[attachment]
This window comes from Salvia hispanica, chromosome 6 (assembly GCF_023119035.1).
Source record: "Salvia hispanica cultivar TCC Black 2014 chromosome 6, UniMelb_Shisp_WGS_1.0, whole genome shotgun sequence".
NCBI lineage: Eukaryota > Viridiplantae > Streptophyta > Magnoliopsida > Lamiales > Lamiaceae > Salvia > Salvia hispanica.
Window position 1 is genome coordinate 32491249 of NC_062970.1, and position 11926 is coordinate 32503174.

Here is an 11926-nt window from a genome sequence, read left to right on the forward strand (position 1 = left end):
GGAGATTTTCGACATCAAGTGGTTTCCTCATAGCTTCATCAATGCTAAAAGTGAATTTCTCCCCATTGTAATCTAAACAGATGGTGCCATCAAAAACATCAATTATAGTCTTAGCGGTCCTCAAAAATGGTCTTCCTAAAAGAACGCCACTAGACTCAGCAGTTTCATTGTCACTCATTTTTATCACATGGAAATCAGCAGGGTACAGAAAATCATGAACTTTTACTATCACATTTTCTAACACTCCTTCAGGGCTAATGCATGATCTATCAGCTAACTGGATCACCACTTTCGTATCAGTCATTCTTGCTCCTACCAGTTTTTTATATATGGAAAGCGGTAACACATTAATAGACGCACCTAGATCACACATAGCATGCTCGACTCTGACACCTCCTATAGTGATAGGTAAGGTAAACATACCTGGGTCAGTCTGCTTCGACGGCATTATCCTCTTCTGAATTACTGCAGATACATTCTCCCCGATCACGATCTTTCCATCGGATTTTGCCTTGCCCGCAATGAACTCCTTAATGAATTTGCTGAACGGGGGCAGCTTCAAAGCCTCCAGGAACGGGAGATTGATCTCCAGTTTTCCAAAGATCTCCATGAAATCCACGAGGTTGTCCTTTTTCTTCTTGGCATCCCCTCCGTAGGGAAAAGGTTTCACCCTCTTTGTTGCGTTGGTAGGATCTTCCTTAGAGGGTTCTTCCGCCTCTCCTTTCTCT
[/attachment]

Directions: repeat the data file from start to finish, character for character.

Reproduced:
This window comes from Salvia hispanica, chromosome 6 (assembly GCF_023119035.1).
Source record: "Salvia hispanica cultivar TCC Black 2014 chromosome 6, UniMelb_Shisp_WGS_1.0, whole genome shotgun sequence".
NCBI lineage: Eukaryota > Viridiplantae > Streptophyta > Magnoliopsida > Lamiales > Lamiaceae > Salvia > Salvia hispanica.
Window position 1 is genome coordinate 32491249 of NC_062970.1, and position 11926 is coordinate 32503174.

Here is an 11926-nt window from a genome sequence, read left to right on the forward strand (position 1 = left end):
GGAGATTTTCGACATCAAGTGGTTTCCTCATAGCTTCATCAATGCTAAAAGTGAATTTCTCCCCATTGTAATCTAAACAGATGGTGCCATCAAAAACATCAATTATAGTCTTAGCGGTCCTCAAAAATGGTCTTCCTAAAAGAACGCCACTAGACTCAGCAGTTTCATTGTCACTCATTTTTATCACATGGAAATCAGCAGGGTACAGAAAATCATGAACTTTTACTATCACATTTTCTAACACTCCTTCAGGGCTAATGCATGATCTATCAGCTAACTGGATCACCACTTTCGTATCAGTCATTCTTGCTCCTACCAGTTTTTTATATATGGAAAGCGGTAACACATTAATAGACGCACCTAGATCACACATAGCATGCTCGACTCTGACACCTCCTATAGTGATAGGTAAGGTAAACATACCTGGGTCAGTCTGCTTCGACGGCATTATCCTCTTCTGAATTACTGCAGATACATTCTCCCCGATCACGATCTTTCCATCGGATTTTGCCTTGCCCGCAATGAACTCCTTAATGAATTTGCTGAACGGGGGCAGCTTCAAAGCCTCCAGGAACGGGAGATTGATCTCCAGTTTTCCAAAGATCTCCATGAAATCCACGAGGTTGTCCTTTTTCTTCTTGGCATCCCCTCCGTAGGGAAAAGGTTTCACCCTCTTTGTTGCGTTGGTAGGATCTTCCTTAGAGGGTTCTTCCGCCTCTCCTTTCTCT